Tales of woman's trials

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Houlston & Son, 1835 - 80 pages

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Page 204 - Favour is deceitful, and beauty is vain: but a woman that feareth the Lord, she shall be praised.
Page 275 - ... dead father, that as long as I possessed power to think or act, I would entirely devote my exertions to the fulfilment of those engagements, which his necessities compelled him to leave unsatisfied. I am ashamed to say, I nearly forgot my promise, and though a portion of my hard earnings was regularly devoted to the darling prospect of winning back for my father his unspotted reputation, yet I did form plans of happiness in which his memory had no share. " Ernest, for this I have suffered —...
Page 215 - The turtle to her make hath told her tale. Summer is come, for every spray now springs: The hart hath hung his old head on the pale; The buck in brake his winter coat he flings; The fishes flete with new repaired scale.
Page 288 - As old Time makes these decay, So his flames must waste away. But a smooth and steadfast mind, Gentle thoughts and calm desires, Hearts with equal love combined, Kindle never-dying fires. Where these are not, I despise Lovely cheeks, or lips or eyes.
Page 280 - That the good things which belong to prosperity are to be wished; but the good things that belong to adversity are to be admired." "Bona rerum secundarum optabilia; adversarum mirabilia." Certainly if miracles be the command over nature, they appear most in adversity. It is yet a higher speech of his than the other (much too high for a heathen), "It is true greatness to have in one the frailty of a man, and the security of a God.
Page 254 - But, whether thro' your gloomy depths I wander, Or on your mountains walk ; give me the calm, The steady, smiling soul ; where wisdom sheds Eternal sunshine and eternal peace. Then, if Misfortune comes, she brings along The bravest virtues. And so many great Illustrious spirits have conversed with woe, Have in her school been taught, as are enough To consecrate distress, and make Ambition Even wish the frown beyond the smile of Fortune.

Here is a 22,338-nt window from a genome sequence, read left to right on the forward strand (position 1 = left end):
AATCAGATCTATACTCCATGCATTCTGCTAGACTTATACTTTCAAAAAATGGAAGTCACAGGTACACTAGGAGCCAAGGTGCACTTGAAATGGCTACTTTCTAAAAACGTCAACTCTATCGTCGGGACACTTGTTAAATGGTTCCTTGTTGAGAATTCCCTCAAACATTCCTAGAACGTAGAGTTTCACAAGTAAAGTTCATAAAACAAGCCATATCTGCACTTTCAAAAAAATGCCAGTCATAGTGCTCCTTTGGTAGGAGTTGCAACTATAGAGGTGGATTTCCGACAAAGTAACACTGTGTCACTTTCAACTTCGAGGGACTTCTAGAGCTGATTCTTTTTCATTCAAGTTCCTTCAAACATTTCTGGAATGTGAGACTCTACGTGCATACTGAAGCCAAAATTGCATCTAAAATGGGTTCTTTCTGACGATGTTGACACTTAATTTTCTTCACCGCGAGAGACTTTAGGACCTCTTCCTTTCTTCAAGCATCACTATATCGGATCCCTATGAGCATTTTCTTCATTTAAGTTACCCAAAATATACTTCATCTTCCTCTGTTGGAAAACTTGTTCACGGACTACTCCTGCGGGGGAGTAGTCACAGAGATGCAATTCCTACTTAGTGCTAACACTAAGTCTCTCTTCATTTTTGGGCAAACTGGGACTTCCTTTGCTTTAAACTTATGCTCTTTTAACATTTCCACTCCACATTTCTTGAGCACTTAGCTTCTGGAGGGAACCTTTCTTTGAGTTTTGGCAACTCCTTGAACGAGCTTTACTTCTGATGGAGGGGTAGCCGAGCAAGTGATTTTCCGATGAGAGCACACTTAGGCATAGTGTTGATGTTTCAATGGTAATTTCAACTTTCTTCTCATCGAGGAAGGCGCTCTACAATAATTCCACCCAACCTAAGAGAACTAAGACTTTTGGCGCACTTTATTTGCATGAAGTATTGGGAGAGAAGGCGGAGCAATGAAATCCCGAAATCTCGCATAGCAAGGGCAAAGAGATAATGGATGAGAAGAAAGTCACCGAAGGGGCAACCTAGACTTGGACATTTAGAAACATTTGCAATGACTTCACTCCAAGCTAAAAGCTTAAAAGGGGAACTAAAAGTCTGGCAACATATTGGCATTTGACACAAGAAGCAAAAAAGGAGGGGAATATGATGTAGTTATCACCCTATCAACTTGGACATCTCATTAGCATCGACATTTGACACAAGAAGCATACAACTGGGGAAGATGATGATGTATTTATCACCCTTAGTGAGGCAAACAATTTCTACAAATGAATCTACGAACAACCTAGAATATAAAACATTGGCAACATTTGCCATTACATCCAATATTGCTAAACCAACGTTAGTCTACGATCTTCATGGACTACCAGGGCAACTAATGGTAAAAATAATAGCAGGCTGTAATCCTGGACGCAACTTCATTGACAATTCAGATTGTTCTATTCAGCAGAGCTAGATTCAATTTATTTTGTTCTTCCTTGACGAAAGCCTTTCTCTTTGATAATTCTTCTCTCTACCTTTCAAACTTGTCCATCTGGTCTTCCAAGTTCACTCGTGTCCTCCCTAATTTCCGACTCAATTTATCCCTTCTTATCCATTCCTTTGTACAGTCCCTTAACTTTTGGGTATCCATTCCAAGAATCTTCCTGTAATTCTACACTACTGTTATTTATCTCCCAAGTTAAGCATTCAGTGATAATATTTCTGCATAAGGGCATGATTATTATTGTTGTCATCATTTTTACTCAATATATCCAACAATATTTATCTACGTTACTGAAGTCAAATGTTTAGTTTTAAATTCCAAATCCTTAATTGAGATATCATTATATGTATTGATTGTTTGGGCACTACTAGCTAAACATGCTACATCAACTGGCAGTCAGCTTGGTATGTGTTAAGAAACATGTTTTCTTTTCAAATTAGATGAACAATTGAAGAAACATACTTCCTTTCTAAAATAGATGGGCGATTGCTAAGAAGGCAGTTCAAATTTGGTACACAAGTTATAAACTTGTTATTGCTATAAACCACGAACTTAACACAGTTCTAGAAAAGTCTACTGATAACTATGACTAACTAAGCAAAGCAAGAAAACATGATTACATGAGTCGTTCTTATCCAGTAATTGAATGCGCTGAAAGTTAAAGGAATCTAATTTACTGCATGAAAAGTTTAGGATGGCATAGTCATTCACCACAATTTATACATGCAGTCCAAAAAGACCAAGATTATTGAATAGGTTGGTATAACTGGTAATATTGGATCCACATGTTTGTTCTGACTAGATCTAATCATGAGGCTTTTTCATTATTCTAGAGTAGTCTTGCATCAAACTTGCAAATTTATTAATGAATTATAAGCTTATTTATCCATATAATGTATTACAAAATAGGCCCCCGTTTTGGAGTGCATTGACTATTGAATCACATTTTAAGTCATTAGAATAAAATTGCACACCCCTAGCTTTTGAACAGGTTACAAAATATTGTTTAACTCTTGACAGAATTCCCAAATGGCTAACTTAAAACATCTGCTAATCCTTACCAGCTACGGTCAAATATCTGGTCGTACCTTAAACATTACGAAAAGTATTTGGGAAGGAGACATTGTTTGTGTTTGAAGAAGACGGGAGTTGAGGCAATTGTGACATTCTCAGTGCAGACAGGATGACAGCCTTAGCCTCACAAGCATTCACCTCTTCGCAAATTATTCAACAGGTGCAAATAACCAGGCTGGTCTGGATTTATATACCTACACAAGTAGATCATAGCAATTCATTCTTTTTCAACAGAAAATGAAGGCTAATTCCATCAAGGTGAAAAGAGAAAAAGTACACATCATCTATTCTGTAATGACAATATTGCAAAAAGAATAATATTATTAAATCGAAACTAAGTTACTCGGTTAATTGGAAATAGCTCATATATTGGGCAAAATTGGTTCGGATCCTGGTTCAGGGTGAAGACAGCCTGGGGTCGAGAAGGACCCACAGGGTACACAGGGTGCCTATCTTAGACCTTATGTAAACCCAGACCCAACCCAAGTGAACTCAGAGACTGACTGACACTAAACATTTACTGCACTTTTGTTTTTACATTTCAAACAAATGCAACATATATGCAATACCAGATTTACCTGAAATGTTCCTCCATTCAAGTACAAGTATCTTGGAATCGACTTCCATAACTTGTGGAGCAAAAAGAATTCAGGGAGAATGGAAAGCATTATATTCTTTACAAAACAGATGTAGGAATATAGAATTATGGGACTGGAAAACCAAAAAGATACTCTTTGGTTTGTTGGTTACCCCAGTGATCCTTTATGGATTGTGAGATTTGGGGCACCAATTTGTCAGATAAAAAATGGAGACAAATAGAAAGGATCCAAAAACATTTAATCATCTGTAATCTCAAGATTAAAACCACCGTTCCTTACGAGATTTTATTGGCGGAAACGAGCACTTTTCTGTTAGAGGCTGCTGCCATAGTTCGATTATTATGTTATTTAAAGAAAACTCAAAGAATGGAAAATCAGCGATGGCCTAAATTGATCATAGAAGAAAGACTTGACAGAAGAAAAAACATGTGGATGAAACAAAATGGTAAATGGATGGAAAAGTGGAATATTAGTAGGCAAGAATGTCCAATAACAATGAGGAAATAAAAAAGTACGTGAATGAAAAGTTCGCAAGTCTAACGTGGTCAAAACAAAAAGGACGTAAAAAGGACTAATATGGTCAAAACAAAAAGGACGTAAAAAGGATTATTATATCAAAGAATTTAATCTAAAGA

Page 158 - I therein would have found issue. Hear me profess sincerely : had I a dozen sons, each in my love alike, and none less dear than thine and my good Marcius, I had rather had eleven die nobly for their country than one voluptuously surfeit out of action.
Page 268 - Sunderland had been, in what she was ; treated her merely as " the governess," and admitted her only as such into their houses. At one of those visits, which she continually shrank from, and only endured as an occasional penance, she met the very Ernest Heathwood, whom Rose so unwittingly alluded to during their evening's walk. The eldest son of a Baronet, who, with his new honours, had changed, it was understood, a mercantile for a somewhat Aristocratic name, was a likely person to attract the attention,...
Page 152 - ... sufficiently forward to conduct the unfortunate men to prison, Joseph Huntley advanced to his wife. The scornful, as well as undaunted, expression of his countenance had changed to one of painful intensity ; he took her hand within his, and pressed it to his lips, without articulating a single syllable. Slowly she moved her face, so that their eyes at last encountered in one long mournful look. Ten years of continued suffering could not have exacted a heavier tribute from Grace Huntley's beauty....
Page 133 - All his faults, his cruelties, were forgotten — she only remembered that he suffered, and was her husband; and she fell upon his bosom and wept bitterly. Whatever were the sins of Joseph Huntley, either before or after this period of his life, it is but justice to him to believe that the tears he that night mingled with his wife's were those of a contrite heart. When she asked him how and where he had spent his time during the past months, he entreated her to forbear such questions for a little...

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